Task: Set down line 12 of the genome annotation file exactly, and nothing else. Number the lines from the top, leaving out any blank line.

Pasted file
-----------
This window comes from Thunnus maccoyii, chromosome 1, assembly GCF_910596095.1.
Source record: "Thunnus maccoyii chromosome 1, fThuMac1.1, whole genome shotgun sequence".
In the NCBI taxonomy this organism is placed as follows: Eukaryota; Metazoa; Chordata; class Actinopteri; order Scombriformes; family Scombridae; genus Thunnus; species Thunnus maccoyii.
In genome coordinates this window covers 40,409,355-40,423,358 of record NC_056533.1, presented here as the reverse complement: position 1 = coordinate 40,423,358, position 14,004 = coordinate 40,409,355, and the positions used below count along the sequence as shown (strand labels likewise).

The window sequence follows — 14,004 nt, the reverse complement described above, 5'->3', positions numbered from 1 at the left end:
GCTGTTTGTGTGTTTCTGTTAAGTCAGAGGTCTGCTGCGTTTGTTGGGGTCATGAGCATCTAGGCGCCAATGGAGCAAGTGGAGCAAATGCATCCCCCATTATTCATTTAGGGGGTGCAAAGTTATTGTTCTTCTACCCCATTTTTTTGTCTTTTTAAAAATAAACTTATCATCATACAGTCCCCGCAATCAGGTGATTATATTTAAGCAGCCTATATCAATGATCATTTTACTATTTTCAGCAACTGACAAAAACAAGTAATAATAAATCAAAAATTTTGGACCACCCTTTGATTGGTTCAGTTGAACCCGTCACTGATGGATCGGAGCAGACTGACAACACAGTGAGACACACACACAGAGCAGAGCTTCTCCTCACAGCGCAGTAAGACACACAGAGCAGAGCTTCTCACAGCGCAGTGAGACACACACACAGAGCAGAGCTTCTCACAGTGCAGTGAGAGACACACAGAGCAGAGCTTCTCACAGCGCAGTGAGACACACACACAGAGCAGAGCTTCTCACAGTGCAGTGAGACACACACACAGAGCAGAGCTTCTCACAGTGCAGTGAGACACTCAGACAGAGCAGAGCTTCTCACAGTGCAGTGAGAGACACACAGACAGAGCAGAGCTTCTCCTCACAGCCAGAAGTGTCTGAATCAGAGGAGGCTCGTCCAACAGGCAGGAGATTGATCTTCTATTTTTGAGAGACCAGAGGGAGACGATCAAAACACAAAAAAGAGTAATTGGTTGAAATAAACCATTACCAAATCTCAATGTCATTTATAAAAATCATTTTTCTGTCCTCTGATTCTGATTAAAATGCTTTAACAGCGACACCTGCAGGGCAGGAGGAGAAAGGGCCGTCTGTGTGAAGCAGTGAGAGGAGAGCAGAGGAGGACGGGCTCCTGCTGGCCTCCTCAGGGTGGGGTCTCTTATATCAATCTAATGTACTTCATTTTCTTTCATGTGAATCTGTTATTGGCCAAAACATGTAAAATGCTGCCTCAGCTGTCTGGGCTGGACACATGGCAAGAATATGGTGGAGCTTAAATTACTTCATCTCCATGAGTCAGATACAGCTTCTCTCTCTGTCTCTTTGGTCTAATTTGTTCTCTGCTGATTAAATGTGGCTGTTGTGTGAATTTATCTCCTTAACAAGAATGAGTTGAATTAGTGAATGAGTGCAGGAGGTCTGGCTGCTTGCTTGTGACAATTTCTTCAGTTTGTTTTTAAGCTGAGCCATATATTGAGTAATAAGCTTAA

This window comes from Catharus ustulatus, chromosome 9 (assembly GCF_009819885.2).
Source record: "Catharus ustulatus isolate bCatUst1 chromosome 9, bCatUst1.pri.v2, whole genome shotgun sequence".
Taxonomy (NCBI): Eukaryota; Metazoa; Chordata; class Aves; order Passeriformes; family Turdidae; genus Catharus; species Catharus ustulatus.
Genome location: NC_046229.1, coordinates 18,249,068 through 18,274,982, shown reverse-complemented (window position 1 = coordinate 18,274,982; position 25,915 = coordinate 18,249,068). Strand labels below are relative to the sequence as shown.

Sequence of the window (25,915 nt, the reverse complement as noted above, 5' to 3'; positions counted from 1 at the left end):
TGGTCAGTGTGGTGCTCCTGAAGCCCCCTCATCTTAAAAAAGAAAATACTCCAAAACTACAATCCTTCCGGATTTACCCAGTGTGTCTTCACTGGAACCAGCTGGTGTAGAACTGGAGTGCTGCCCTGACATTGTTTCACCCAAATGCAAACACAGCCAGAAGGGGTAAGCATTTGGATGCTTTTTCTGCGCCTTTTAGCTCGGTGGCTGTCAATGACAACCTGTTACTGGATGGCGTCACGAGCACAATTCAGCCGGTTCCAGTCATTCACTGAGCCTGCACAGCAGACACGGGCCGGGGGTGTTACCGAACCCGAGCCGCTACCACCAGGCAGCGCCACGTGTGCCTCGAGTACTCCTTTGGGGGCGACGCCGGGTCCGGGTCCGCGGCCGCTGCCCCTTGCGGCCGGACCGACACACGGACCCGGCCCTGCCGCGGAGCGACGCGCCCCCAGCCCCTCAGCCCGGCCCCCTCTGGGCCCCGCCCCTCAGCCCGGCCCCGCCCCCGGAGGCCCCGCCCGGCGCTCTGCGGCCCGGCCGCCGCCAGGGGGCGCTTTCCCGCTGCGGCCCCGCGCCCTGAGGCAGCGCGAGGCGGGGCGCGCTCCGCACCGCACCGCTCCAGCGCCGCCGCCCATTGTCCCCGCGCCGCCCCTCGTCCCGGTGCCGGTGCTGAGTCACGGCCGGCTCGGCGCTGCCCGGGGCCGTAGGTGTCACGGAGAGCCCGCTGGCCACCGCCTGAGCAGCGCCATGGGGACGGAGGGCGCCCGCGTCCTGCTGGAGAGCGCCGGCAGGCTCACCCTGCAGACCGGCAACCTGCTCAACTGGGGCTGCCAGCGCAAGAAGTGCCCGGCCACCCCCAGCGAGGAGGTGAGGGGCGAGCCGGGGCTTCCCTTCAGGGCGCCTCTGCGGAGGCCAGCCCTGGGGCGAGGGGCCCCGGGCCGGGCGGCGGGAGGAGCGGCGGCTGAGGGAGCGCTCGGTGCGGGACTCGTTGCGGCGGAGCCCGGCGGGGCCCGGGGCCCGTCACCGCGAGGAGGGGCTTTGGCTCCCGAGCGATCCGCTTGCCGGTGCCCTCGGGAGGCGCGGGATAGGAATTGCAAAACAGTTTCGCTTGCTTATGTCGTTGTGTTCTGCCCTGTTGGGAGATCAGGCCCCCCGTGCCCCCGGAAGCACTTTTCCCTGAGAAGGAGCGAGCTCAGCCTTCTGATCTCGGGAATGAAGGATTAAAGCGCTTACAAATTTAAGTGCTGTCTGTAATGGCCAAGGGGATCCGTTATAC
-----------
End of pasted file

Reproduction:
TGGTCAGTGTGGTGCTCCTGAAGCCCCCTCATCTTAAAAAAGAAAATACTCCAAAACTACAATCCTTCCGGATTTACCCAGTGTGTCTTCACTGGAACCAGCTGGTGTAGAACTGGAGTGCTGCCCTGACATTGTTTCACCCAAATGCAAACACAGCCAGAAGGGGTAAGCATTTGGATGCTTTTTCTGCGCCTTTTAGCTCGGTGGCTGTCAATGACAACCTGTTACTGGATGGCGTCACGAGCACAATTCAGCCGGTTCCAGTCATTCACTGAGCCTGCACAGCAGACACGGGCCGGGGGTGTTACCGAACCCGAGCCGCTACCACCAGGCAGCGCCACGTGTGCCTCGAGTACTCCTTTGGGGGCGACGCCGGGTCCGGGTCCGCGGCCGCTGCCCCTTGCGGCCGGACCGACACACGGACCCGGCCCTGCCGCGGAGCGACGCGCCCCCAGCCCCTCAGCCCGGCCCCCTCTGGGCCCCGCCCCTCAGCCCGGCCCCGCCCCCGGAGGCCCCGCCCGGCGCTCTGCGGCCCGGCCGCCGCCAGGGGGCGCTTTCCCGCTGCGGCCCCGCGCCCTGAGGCAGCGCGAGGCGGGGCGCGCTCCGCACCGCACCGCTCCAGCGCCGCCGCCCATTGTCCCCGCGCCGCCCCTCGTCCCGGTGCCGGTGCTGAGTCACGGCCGGCTCGGCGCTGCCCGGGGCCGTAGGTGTCACGGAGAGCCCGCTGGCCACCGCCTGAGCAGCGCCATGGGGACGGAGGGCGCCCGCGTCCTGCTGGAGAGCGCCGGCAGGCTCACCCTGCAGACCGGCAACCTGCTCAACTGGGGCTGCCAGCGCAAGAAGTGCCCGGCCACCCCCAGCGAGGAGGTGAGGGGCGAGCCGGGGCTTCCCTTCAGGGCGCCTCTGCGGAGGCCAGCCCTGGGGCGAGGGGCCCCGGGCCGGGCGGCGGGAGGAGCGGCGGCTGAGGGAGCGCTCGGTGCGGGACTCGTTGCGGCGGAGCCCGGCGGGGCCCGGGGCCCGTCACCGCGAGGAGGGGCTTTGGCTCCCGAGCGATCCGCTTGCCGGTGCCCTCGGGAGGCGCGGGATAGGAATTGCAAAACAGTTTCGCTTGCTTATGTCGTTGTGTTCTGCCCTGTTGGGAGATCAGGCCCCCCGTGCCCCCGGAAGCACTTTTCCCTGAGAAGGAGCGAGCTCAGCCTTCTGATCTCGGGAATGAAGGATTAAAGCGCTTACAAATTTAAGTGCTGTCTGTAATGGCCAAGGGGATCCGTTATAC